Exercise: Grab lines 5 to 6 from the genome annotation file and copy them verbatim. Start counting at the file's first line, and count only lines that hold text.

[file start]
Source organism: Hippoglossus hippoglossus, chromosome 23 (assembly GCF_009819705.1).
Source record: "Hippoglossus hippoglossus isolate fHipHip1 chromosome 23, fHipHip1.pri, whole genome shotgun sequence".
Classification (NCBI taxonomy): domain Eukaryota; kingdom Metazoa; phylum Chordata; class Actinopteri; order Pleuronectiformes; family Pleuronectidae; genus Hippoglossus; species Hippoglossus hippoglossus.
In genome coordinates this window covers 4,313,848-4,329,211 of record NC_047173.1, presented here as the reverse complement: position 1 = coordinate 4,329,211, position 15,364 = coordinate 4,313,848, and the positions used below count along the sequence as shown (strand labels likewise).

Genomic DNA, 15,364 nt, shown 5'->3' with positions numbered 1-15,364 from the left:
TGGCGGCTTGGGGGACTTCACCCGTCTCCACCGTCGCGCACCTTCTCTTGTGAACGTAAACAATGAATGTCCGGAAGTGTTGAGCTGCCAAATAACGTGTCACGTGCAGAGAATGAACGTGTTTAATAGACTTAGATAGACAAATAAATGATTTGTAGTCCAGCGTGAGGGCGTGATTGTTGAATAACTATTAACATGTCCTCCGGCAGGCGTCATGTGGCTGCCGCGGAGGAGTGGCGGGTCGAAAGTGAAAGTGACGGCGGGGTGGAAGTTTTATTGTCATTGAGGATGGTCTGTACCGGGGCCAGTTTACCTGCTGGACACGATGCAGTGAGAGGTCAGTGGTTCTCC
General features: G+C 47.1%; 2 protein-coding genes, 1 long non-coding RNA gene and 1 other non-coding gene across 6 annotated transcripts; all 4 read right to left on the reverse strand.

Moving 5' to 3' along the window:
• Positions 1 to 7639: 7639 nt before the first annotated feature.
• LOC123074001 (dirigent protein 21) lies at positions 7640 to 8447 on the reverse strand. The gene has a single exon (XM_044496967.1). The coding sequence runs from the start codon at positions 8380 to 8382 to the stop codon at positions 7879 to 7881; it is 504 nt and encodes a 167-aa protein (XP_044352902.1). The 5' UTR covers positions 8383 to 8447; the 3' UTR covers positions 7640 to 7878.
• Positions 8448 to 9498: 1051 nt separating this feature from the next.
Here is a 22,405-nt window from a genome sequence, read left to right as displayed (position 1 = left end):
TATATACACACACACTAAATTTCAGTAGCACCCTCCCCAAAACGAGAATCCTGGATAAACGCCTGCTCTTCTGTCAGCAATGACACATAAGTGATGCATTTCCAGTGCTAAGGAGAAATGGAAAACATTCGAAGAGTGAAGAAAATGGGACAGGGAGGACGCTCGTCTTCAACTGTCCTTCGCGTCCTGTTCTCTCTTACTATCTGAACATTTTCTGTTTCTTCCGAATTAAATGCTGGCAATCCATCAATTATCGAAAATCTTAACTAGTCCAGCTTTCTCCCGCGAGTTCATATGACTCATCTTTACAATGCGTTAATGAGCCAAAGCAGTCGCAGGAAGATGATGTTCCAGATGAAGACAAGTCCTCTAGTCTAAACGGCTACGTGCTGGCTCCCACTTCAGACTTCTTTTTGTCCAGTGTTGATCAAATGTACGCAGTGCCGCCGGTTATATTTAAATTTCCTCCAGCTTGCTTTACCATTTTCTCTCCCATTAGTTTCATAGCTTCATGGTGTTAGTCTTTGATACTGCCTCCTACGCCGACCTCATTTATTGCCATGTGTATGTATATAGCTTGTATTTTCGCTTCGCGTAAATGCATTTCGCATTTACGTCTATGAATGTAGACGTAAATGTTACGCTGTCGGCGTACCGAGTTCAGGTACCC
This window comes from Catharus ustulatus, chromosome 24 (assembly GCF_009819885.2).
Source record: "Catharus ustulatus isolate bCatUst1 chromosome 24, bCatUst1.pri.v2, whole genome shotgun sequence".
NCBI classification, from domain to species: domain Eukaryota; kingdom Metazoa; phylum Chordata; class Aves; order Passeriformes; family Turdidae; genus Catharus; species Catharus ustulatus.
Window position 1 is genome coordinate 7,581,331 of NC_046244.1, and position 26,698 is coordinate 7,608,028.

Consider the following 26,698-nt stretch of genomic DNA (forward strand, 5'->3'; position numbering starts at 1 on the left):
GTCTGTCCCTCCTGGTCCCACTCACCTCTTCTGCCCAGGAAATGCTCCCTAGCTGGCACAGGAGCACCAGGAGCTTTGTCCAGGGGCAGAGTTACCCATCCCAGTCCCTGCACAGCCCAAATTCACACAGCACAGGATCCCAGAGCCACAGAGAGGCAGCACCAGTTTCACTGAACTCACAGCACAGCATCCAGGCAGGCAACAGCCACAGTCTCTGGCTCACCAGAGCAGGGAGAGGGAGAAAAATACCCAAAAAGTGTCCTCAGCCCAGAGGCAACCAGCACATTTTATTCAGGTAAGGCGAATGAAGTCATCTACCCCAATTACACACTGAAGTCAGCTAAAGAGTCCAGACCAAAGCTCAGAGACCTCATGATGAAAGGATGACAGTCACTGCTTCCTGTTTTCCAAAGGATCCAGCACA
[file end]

Genomic DNA, 15,364 nt, shown 5'->3' with positions numbered 1-15,364 from the left:
TGGCGGCTTGGGGGACTTCACCCGTCTCCACCGTCGCGCACCTTCTCTTGTGAACGTAAACAATGAATGTCCGGAAGTGTTGAGCTGCCAAATAACGTGTCACGTGCAGAGAATGAACGTGTTTAATAGACTTAGATAGACAAATAAATGATTTGTAGTCCAGCGTGAGGGCGTGATTGTTGAATAACTATTAACATGTCCTCCGGCAGGCGTCATGTGGCTGCCGCGGAGGAGTGGCGGGTCGAAAGTGAAAGTGACGGCGGGGTGGAAGTTTTATTGTCATTGAGGATGGTCTGTACCGGGGCCAGTTTACCTGCTGGACACGATGCAGTGAGAGGTCAGTGGTTCTCC